"Young man! I said do your chore!"
A portcullis creaks in the background when you raise your head to look at me. The glint of sword-steel flashes back at me from green eyes, or maybe that's a drift of magical dust caught in your lashes, a thin waft of cannon-smoke rises from your hair.
"Mom! I'm right in the middle of ..."
The plaintive complaint trails off. A fatal hand pointing to the kitchen is the only response.
The controller thuds on the coffee table with the dull ring of shod hooves on stone. You let out a classically eloquent teenage sigh as you lever yourself off the couch cushions and stump into the kitchen with the awkward gait of someone shrugging their ill-seated armor back into place.
I am honestly sorry. I wish you wouldn't look at me like that. I'd much rather be there, too. I know that it's all part of the Mom job description, but I hate being the one who has to interrupt the adventure.
I would also much rather just draw a cool symbol on the counter, place my hand on it, and have the dishes come clean in a flash of blue light. Then I could wave my magic wand a la Merlin and have them all walk into the cupboards. I was tempted to try it rather than nag you again, but all I could find was a permanent marker and that would take forever to scrub off the counter top. It's too short to get the proper swish and flick into it, too.
I know that time works differently while you're there. The few moments you feel like you spent in Brocéliande are in fact the entire hour I gave you when you solemnly promised me you'd do the dishes without me having to ask you again. Check the clock and see. It's weird. I think it's the same effect that can make 15 minutes of homework seem like two hours, only running backwards.
What? You say Einstein had a theory and I should look it up? Cool. I'm glad to see evidence that you did your homework. But you're stalling. You need to do your chore, son.
My many years of practice at doing this to you doesn't make me like it any better when the world does it to me. I have my own worlds I venture in. I hear Barsoom is awfully nice this time of year. And who was it that dragged the family to watch Fellowship of the Ring all those times?
Gaming is like going on vacation in a lot of ways. You wait for it and get all excited reading up on it and everything. You get all your hardware and stuff together, and sometimes it can be a big fuss with driver issues or whatever.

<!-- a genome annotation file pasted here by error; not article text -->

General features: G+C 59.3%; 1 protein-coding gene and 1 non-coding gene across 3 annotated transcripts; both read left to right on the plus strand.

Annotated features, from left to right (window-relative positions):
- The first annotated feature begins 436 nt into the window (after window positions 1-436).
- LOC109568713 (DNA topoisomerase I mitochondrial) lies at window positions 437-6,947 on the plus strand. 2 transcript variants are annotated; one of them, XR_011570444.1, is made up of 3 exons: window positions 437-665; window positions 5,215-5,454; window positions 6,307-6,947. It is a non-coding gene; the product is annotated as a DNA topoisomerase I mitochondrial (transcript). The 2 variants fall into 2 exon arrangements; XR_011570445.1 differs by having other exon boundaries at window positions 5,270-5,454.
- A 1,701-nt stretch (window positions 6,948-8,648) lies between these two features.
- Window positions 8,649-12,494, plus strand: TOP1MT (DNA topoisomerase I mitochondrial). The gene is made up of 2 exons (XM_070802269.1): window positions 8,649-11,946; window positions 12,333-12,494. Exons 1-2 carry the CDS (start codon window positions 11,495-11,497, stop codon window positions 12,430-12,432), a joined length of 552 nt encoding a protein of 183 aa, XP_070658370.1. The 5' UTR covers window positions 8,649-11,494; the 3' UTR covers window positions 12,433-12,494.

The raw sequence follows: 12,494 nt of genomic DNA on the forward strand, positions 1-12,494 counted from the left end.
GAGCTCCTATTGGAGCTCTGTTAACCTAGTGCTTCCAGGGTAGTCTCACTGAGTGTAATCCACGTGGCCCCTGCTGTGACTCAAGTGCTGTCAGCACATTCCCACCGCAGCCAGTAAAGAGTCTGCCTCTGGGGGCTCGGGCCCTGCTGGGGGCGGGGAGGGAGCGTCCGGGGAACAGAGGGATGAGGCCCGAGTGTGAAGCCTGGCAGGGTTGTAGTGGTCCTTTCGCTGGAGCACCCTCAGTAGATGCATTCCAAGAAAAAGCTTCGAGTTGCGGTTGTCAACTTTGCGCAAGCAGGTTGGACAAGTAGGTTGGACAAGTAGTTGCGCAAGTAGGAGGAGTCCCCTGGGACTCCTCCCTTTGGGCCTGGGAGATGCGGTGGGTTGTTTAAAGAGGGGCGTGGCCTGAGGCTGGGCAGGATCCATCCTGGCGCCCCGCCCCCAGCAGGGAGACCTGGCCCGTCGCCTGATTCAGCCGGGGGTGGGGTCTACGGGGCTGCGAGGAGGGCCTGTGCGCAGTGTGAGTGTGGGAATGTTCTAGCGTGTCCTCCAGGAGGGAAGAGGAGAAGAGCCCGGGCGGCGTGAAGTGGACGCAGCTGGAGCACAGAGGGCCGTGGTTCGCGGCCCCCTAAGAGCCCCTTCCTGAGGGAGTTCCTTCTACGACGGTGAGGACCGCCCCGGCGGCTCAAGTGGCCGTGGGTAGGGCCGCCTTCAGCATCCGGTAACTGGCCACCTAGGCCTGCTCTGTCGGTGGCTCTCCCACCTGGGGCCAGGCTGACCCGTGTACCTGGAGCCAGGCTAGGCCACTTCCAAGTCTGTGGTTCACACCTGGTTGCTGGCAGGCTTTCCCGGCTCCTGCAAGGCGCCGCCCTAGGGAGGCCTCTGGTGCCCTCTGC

And then it's here! The day finally comes. You unwrap the disk, slip it into the drive and wave from the bow of the ship as you spin your way off to wherever. I just got back from a trip to the Sphere. I ran around as errant protein and fragged a lot of Hunters while trying to find this guy Tommy's girlfriend for him. Tomorrow, maybe Ivalice. Or Solaris. Who knows? That's one of the great things about gaming.
But like a real-world vacation, it doesn't change anything here at home. You still have to face the same piles of dirty laundry and unpaid bills you left behind when you loaded the disk. To add insult to injury, your body didn't ignore those real hours you spent the way your mind and hands did. You're as tired as you would have been from tromping around on those reportedly quaint cobblestone streets in the real world.
I know it can be incredibly frustrating. Sometimes it even makes me angry; especially when I'm called back to face an unpleasant task. You're out there saving the damsel, then some person from Porlock shakes your shoulder hard enough to drag you back to the living room. All that real-world stuff hits you. It can feel like they chucked that bag of garbage you were supposed to have taken out already right in your face.
It sometimes takes a minute before you get all the way back (like when you ask a question at the wrong time and I accidentally answer in Japanese). I've learned to nod and stand up and put the controller down before I say anything at all. That way I have time to take a breath and choose my words so I don't bite someone's head off just out of pique.
In the end, my sympathy doesn't do much for either of us. Things have to be done and they have to be done in this world. It can't be helped. Maybe you could think of it as a quest. It's not exactly a dragon to face, but dirty dishes are about as welcome, and I'm sure even St. George spent a bit of time scrubbing his plate down at the stream while he was riding about. It's part of all the stuff you skip via fast travel.
But we can't skip past our daily grinds. So when I remind you for the third time, I'll reflect that hint of steel in your eyes back at you in my voice. And the @)%&@% dishes will get done.